Like they had done many times before, Leslie and Adam Jez packed their camper and headed for Arkansas' Albert Pike Recreation Area. But instead of leaving Friday, they and their 3-year-old met up with family a day earlier — a decision that proved fatal.
Flash floods pushed a torrent of water through their campsite on the edge of the Ouachita National Forest before dawn, killing at least 19 people including Leslie and her mother, Sherry Wade. Adam survived, but authorities haven't said whether their child, Kaden, was among the victims.
State police said one person is still missing, and search teams plan to resume their work Monday morning.
"(Kaden's) only vocabulary when it wasn't 'mama' and 'daddy' consisted of tractors and horses," Leslie's grandfather, former Arkansas legislator Charles "Bubba" Wade, said Sunday. "I can just see her holding the baby" during the flood, Wade said of his granddaughter, his words choked with grief.
No one has been found alive since Friday. The last two bodies recovered — one Saturday and the other Sunday — were found among the tangled piles of tents, trees, children's toys and clothing in the rugged, heavily wooded terrain along the Little Missouri River.
Wade said camping trips and the outdoors were commonplace for his large family. His children and grandchildren went to Boy and Girl Scout events in the Albert Pike Recreation Area, and Kaden and Leslie rode horses and rounded up cattle together.
"Little Kaden had been up here on my 81st birthday, sitting on my lap with cowboy boots on," said Wade, who spent 18 years as a state lawmaker and introduced the legislation that created the nearby Millwood State Park.
Adam Jez, an electrician, and his wife, a college student, decided to begin their camping trip early because he had to work Saturday. The floods descended on their campsite only a few hours after they arrived.
Floodwaters rose as swiftly as 8 feet per hour, pouring through the remote valley with such force that they peeled asphalt from roads. Cabins along the river banks were severely damaged, and mobile homes were tossed on their sides.
Forecasters had warned of the approaching danger in the area during the night, but campers could easily have missed the advisories because the area is isolated.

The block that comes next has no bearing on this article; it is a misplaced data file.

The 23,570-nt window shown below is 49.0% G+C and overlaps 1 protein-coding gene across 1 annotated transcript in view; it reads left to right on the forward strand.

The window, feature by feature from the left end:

"It was a real tragedy for our family and for everyone else who chose that spot," Wade said. "I'm just speechless."
Fifty miles of river and tributaries have been combed at least twice by search crews, some places three or four times, said Forest Service Incident Commander Mike Quesinberry. But the terrain has made it impossible to bring in heavy equipment to unlock some of the piles. One measured 30 feet high and more than 100 feet long, he said.
"This is an area that's so rugged, there's so much debris ... you can't get to it," said Arkansas State Police Capt. Mike Fletcher.
But he said there are no plans to end the search.
"We'll continue the search as long as we feel there may be someone in there," he said.
Wade didn't blame anyone for the tragedy, calling it "an act of God." But he said there should be a better way of informing campers of such danger, perhaps through an electronic warning system.
"Gosh darn, I know everyone regrets the loss, but everything can be improved upon," he said. "There can be a better warning system, whether it's three in the morning or three in the afternoon."
Among many families of the missing and dead, the stages of grief played out over the weekend, as heartache turned to anger.
"Today, it's mostly the question of 'why?' and trying to understand," said local pastor Ted DeWeese. "Everything that was a help yesterday is an intrusion today."
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